King Files $500M IPO
Just over two years ago, social games company Zynga went public at $10 per share, as its popular games like FarmVille and Texas HoldEm Poker gained in popularity. Shares rose to almost $15 in March 2012, but quickly tapered off and are now worth only $5.
Yesterday, another social gaming company named King filed for a $500M IPO, otherwise known as the creators of the wildly popular mobile game Candy Crush Saga which is played over 1 billion times per day. The company recorded revenues of $1.8B in 2013, up from $165M in 2012.
The major topic of controversy is whether King will be able to stand the test of time on Wall Street, as Candy Crush Saga accounts for 78% of King’s total company revenues in a constantly-changing mobile gaming market, and other social gaming companies have lost momentum.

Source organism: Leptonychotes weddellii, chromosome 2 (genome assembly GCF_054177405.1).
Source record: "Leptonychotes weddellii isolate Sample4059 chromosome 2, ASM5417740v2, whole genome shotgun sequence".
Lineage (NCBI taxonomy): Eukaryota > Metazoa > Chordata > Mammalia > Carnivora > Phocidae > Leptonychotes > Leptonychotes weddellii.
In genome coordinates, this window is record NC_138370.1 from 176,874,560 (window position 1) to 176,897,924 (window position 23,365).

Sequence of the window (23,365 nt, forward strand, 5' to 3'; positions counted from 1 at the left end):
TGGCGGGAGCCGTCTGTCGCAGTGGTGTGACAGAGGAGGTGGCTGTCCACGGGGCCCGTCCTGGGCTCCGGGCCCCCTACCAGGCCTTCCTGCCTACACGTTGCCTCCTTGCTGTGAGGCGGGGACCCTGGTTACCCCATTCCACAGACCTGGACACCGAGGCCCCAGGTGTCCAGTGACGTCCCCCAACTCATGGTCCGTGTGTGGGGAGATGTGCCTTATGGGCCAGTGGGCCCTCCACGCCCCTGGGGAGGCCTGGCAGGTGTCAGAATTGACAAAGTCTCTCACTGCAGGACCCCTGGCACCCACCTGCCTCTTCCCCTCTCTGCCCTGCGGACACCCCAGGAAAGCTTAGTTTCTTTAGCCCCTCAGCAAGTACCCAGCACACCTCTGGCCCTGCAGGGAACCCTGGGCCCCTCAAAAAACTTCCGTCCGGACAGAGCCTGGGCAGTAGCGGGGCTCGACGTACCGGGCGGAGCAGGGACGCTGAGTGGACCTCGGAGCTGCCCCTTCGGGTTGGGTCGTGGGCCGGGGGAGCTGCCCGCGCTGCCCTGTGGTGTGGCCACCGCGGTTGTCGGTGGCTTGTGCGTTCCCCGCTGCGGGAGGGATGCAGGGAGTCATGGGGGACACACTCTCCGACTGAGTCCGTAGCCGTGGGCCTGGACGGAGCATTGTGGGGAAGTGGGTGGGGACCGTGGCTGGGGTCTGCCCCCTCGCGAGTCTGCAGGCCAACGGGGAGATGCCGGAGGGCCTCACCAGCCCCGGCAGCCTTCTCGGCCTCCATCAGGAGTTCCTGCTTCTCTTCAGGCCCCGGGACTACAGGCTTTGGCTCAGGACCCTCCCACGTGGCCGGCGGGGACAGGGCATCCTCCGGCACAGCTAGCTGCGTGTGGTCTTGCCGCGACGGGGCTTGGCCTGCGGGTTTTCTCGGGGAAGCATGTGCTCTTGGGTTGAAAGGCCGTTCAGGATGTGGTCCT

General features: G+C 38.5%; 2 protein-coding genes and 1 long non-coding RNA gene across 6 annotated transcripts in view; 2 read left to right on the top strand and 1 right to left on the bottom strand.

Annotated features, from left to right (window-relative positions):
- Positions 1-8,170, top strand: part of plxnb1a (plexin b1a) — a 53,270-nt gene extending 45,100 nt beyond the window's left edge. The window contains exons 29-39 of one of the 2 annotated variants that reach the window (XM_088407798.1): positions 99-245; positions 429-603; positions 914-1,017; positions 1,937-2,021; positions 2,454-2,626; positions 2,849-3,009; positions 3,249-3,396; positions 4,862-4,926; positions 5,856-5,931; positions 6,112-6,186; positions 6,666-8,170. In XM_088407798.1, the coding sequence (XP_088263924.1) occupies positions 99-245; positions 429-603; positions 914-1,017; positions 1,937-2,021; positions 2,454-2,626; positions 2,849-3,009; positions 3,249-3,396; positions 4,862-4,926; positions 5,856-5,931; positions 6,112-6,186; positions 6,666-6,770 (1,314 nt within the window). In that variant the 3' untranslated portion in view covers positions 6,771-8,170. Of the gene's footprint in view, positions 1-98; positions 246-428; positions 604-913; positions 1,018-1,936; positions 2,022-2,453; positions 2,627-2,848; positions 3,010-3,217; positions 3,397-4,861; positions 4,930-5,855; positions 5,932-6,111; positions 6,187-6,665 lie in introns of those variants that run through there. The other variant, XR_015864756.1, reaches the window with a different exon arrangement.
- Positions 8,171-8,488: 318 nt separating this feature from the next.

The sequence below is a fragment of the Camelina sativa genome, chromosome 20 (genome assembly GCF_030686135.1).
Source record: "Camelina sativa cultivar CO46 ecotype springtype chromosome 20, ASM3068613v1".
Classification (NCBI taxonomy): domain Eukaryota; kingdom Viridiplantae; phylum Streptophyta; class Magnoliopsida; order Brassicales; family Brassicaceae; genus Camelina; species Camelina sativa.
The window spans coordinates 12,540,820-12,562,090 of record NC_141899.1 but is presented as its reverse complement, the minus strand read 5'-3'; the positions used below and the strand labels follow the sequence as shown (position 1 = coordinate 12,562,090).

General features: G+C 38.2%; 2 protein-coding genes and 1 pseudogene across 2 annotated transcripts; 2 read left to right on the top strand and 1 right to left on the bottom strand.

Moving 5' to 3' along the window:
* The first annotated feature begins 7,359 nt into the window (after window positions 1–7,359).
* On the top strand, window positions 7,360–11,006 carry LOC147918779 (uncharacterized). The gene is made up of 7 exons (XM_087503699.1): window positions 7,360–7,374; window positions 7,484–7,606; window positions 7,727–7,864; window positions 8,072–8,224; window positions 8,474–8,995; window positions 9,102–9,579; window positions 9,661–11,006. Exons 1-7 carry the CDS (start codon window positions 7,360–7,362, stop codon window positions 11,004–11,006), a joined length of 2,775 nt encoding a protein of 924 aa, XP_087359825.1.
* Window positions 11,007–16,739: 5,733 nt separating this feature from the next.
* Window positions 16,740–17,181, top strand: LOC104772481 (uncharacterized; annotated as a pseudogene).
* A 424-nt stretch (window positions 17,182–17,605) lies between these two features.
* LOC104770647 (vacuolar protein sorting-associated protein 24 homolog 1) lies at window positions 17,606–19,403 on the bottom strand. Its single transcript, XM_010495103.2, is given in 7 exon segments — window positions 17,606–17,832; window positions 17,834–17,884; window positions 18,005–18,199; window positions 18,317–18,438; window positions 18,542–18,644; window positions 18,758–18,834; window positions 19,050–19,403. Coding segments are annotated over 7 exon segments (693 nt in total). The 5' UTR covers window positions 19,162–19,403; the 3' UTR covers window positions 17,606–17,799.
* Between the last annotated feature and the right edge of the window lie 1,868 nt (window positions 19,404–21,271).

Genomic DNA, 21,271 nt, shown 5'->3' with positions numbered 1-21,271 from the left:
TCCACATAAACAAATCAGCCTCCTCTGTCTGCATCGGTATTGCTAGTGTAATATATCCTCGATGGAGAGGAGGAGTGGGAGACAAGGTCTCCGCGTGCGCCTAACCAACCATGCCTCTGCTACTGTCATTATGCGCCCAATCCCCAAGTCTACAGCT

The Motley Fool published an article highlighting 3 issues that King faces after its IPO - monetization, reliance on Candy Crush Saga, and unsustainable growth rates. Wired offered a negative outlook on the upcoming IPO, citing the failure of companies like Atari, Sega and 3DO as comparison.
Not all conversation has been negative, though. Forbes offered positive commentary, saying that if King can continue the momentum with another successful game, the company will have a chance. Do you think King will find success on Wall Street, or not? Let us know in the comments below.
Bridging the Console/Tablet Gap
Up until recently, the console and tablet gaming industries have been very different from one another - with consoles being generally focused on immersive and eye-catching experiences, and tablets having an emphasis on the pick-up-and-play/arcade style. But as tablets are growing quickly in market size and graphical power, some people are calling them “the next console”.
Ubisoft’s VP of digital, Chris Early recently spoke at the AppsWorld Conference about how the console-tablet gap is closing. Citing several examples, from EA’s Battlelog to Ubisoft’s upcoming Division game, he discussed how consoles and tablets can be complementary gaming platforms. A summary of the speech can be read here on GamesIndustry. What other companies do you know of that are attempting to bridge the tablet-console gaming gap?